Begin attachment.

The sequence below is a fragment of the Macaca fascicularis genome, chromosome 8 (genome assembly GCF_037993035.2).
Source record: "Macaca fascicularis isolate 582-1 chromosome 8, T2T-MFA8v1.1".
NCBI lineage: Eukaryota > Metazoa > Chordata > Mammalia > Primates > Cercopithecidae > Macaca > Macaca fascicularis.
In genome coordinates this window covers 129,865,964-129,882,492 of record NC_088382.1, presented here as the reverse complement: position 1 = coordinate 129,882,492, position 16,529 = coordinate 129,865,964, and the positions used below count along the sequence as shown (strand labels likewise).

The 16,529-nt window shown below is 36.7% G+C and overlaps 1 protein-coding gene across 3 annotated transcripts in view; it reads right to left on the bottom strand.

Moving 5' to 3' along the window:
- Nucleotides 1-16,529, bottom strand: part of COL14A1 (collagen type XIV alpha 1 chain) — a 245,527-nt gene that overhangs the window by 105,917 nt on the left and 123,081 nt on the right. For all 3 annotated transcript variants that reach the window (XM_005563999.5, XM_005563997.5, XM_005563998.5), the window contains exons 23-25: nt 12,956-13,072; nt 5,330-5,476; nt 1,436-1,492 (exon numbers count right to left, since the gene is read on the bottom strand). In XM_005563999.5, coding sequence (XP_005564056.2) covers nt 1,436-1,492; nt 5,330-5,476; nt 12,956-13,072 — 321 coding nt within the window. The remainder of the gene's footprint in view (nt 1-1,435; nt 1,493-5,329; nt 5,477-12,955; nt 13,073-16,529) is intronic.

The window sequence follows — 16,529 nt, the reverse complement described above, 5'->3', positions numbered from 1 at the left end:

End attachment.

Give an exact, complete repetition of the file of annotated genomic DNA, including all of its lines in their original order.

The sequence below is a fragment of the Macaca fascicularis genome, chromosome 8 (genome assembly GCF_037993035.2).
Source record: "Macaca fascicularis isolate 582-1 chromosome 8, T2T-MFA8v1.1".
NCBI lineage: Eukaryota > Metazoa > Chordata > Mammalia > Primates > Cercopithecidae > Macaca > Macaca fascicularis.
In genome coordinates this window covers 129,865,964-129,882,492 of record NC_088382.1, presented here as the reverse complement: position 1 = coordinate 129,882,492, position 16,529 = coordinate 129,865,964, and the positions used below count along the sequence as shown (strand labels likewise).

The 16,529-nt window shown below is 36.7% G+C and overlaps 1 protein-coding gene across 3 annotated transcripts in view; it reads right to left on the bottom strand.

Moving 5' to 3' along the window:
- Nucleotides 1-16,529, bottom strand: part of COL14A1 (collagen type XIV alpha 1 chain) — a 245,527-nt gene that overhangs the window by 105,917 nt on the left and 123,081 nt on the right. For all 3 annotated transcript variants that reach the window (XM_005563999.5, XM_005563997.5, XM_005563998.5), the window contains exons 23-25: nt 12,956-13,072; nt 5,330-5,476; nt 1,436-1,492 (exon numbers count right to left, since the gene is read on the bottom strand). In XM_005563999.5, coding sequence (XP_005564056.2) covers nt 1,436-1,492; nt 5,330-5,476; nt 12,956-13,072 — 321 coding nt within the window. The remainder of the gene's footprint in view (nt 1-1,435; nt 1,493-5,329; nt 5,477-12,955; nt 13,073-16,529) is intronic.

The window sequence follows — 16,529 nt, the reverse complement described above, 5'->3', positions numbered from 1 at the left end: